This week class we discussed the online identity. This subject isn’t new for us, because talked about it before. Last time we talk about how your online identity could be something completely new. On the web you are able to create a person who has nothing to do with your own identity in real live. But this week class we’ve made some nuance to that.
Although you can make up a new you, that doesn’t make it likely that this always happens. For example on facebook. On facebook there is a need for a connection to the real you. This connection is quite clear. It appears on your profile image, or on those little massages under a post like: poster from Rotterdam. It says something about the real you. It makes your facebook profile more reliable.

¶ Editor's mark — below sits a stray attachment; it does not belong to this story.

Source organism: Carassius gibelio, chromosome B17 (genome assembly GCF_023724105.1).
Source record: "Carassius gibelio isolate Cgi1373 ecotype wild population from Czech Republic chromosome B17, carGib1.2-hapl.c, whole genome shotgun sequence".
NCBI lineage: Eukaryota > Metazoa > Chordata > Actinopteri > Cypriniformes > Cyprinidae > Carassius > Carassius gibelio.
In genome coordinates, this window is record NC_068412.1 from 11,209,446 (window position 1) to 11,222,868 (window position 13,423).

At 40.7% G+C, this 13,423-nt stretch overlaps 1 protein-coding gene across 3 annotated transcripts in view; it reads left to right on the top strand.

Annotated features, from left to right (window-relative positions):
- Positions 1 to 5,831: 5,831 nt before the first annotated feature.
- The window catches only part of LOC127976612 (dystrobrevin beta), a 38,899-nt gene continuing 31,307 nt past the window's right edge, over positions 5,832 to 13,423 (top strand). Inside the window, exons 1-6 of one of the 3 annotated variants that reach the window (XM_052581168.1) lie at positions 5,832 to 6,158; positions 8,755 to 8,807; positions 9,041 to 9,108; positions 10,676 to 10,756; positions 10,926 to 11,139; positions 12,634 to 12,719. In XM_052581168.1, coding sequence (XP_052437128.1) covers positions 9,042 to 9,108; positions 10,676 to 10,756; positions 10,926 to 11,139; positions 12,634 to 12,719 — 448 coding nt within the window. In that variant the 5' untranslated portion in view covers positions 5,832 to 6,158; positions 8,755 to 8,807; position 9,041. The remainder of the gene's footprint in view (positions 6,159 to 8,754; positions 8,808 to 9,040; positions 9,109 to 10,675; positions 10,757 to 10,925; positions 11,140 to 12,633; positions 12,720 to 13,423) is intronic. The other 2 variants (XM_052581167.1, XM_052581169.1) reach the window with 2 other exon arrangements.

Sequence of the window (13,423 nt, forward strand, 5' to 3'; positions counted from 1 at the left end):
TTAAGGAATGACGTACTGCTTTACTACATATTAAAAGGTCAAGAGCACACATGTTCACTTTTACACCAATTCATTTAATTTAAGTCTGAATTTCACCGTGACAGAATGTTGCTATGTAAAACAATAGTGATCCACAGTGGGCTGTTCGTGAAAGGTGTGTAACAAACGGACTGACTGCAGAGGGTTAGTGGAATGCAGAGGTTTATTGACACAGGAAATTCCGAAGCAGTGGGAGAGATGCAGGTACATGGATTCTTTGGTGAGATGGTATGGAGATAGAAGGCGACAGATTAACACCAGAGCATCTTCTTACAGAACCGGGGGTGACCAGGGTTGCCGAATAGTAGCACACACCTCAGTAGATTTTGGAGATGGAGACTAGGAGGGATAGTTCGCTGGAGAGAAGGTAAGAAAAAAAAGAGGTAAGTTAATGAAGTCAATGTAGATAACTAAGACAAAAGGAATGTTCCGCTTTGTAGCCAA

This connection is blurred when we look to online games. A game creates a new reality, so a connection to the real world isn’t as much required as with facebook. But there is still a connection. Some people make their avatar (the virtual representation in the game) look like themselves, or they try at least. But even if it doesn’t look like the real you there is still a connection. I noticed that in last week class, when we tried to explain the choice of an avatar. If an avatar is a female it could be that the person behind it is a woman. But what could it be meaning when the person is a man? Some people will think the person is too feminine, others will say that this man likes to watch a good looking girl, or it could be a funny experiment. When you choose a fantasy character there is still a connection with the real person. Even an ork or a troll says something about the represented man or woman. Probably that’s why we had such a long a non-academic discussion about orks, trolls and whatever there is more in the virtual world. The online identity is a more sensitive subject than I suspected before this class. Now I know I have to be careful if I talk about orks.
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